Considering the Tradeoffs in Safety-Certified Sensors

by | Dec 4, 2008 | Measurement Instrumentation, Safety

Jim Cahill

Chief Blogger, Editor

Emerson’s Dale Perry alerted me to a great article on safety-certified sensors in the November 2008 issue of Control Engineering magazine. Dale manages the Rosemount pressure measurement line of products.

The article, Practice Safe Sensing; Safety-certified sensors promise to cut costs and boost performance. But the tradeoffs must be carefully considered., described the advances in both numbers and intelligence of sensor devices used in process safety applications. The article defined these devices as:

…sensors can be certified by third parties to meet safety integrity levels [note: I’ve added hyperlinks for additional reference], or SIL, designations found in IEC 61508. One positive result of this is the potential to use fewer sensors without compromising safety, leading to a decrease in wiring and installation costs. Another positive effect is the potential for improved process control, largely due to increasingly intelligent sensors.

Exida‘s principal partner, Bill Goble, shared how the number of safety certified transmitters from automation suppliers has increased from five in 2003 to 24 in 2007–with more in testing and certification as automation suppliers improve the design and testing processes required to achieve certification to the safety integrity levels.

To mitigate risk for higher SIL applications, often you need multiple sensors (if not safety-certified sensors) connected in a one-out-of-two (1oo2) or two-out-of-three (2oo3) voting arrangement. Dale is quoted in the article and he discussed and amplified on the fewer sensors tradeoff:

Fewer sensors increase the possibility of a false alarm, which carries a cost since it might shut down a process needlessly.

The economic tradeoff is capital cost savings of fewer sensors and the associated installation and maintenance costs versus the probability of lost production from unplanned shutdowns caused by spurious trips.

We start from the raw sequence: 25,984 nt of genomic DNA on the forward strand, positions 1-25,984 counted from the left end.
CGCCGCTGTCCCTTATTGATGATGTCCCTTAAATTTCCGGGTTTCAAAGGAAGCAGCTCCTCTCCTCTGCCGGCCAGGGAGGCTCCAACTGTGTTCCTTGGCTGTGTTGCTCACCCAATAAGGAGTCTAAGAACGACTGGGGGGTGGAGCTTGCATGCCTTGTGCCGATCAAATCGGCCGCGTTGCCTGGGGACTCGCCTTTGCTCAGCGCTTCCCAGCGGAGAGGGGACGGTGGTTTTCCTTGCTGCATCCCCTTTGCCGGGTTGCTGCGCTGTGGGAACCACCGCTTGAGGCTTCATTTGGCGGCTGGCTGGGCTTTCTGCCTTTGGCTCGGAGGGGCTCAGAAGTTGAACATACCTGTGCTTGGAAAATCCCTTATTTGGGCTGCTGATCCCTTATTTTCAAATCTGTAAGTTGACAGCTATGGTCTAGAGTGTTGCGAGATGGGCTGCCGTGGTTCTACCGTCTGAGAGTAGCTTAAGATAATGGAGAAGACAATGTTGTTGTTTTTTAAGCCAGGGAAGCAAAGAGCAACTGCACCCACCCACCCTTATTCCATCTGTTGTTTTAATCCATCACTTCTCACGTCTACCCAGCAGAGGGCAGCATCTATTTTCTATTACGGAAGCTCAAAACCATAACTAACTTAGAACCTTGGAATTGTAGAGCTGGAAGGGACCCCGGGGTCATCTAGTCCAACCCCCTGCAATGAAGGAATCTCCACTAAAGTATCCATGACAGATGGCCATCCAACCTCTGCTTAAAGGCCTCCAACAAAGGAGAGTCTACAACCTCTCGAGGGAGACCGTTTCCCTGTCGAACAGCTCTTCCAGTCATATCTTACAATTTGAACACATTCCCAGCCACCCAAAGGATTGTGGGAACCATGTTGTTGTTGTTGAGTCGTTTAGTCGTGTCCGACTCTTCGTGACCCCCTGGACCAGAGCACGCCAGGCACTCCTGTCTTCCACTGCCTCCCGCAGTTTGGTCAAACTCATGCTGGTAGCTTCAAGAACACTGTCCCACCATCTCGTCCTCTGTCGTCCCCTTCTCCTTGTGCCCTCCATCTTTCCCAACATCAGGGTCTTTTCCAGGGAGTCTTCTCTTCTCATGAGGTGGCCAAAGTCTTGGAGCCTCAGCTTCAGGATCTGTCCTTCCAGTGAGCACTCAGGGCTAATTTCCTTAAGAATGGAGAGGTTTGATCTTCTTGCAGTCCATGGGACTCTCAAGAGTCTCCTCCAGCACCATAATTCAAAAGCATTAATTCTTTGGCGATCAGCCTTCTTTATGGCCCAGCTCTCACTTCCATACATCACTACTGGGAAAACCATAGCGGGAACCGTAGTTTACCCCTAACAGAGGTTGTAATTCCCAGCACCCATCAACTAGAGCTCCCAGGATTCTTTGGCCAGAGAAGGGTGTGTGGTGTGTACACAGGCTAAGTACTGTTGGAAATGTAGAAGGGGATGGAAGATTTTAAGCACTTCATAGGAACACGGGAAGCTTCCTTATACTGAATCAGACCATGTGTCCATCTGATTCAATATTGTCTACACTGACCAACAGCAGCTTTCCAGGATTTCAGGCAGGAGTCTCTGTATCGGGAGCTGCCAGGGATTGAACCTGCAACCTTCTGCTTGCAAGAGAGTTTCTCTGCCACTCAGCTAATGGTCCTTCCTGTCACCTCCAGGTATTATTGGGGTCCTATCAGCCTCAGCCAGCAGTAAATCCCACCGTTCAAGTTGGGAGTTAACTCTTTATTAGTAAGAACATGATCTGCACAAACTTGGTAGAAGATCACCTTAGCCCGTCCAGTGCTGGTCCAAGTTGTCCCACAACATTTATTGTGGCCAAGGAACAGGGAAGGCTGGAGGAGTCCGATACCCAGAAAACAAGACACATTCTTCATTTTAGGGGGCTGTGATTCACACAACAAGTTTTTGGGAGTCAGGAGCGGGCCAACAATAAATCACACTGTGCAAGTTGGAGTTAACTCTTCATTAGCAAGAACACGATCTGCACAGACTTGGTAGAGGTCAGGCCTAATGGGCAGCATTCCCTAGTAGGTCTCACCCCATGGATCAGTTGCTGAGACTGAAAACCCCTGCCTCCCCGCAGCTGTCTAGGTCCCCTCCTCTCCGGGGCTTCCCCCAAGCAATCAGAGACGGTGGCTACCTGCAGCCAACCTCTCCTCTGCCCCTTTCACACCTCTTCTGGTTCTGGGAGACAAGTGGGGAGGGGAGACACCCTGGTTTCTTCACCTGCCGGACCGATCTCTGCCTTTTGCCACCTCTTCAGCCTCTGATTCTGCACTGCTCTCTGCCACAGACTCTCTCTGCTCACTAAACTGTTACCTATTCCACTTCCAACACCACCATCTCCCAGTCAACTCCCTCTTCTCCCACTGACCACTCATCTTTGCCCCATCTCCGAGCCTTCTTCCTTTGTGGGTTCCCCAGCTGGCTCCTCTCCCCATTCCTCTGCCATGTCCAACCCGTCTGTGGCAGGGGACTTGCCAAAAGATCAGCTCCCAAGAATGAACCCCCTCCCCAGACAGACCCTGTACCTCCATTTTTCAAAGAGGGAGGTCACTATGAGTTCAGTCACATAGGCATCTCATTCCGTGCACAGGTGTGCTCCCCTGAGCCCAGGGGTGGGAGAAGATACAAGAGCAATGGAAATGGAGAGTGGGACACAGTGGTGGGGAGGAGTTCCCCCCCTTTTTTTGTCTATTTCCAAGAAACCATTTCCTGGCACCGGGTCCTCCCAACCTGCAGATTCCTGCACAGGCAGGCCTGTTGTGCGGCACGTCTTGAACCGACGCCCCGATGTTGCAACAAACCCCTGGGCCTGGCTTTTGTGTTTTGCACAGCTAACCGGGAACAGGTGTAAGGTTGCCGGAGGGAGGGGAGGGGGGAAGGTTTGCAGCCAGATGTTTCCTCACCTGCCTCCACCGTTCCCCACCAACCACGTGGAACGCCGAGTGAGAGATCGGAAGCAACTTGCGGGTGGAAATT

Dale described how incorporating the features necessary for certification became part of research & development best practices. The R&D team incorporates these best practices as new devices are developed and existing ones are enhanced. These safety-certified sensors still carry extra expenses like order checks of options for the required SIL application, failure modes, effects, and diagnostics analysis (FMEDA) documentation, serial numbers and failure data shipped with each sensor.

On the increasing level of intelligence, Dale noted:

The same intelligence that makes sensors safer increasingly supplies other capabilities… Users demand predictive diagnostics beyond the sensor. They want this functionality because more insight into a process helps prevent abnormal, and potentially unprofitable or dangerous, situations.

Dale also gave a peek at future of Rosemount safety certified sensors when he stated:

We see these advanced process diagnostics, as well as loop diagnostics, being included in future safety certified products.

When developing and executing your IEC 61511 safety lifecycle programs, the intelligence in these sensors and throughout your safety instrumented functions (SIF) can help improve the diagnostic coverage and reduce manual testing.

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The opinions expressed here are the personal opinions of the authors. Content published here is not read or approved by Emerson before it is posted and does not necessarily represent the views and opinions of Emerson.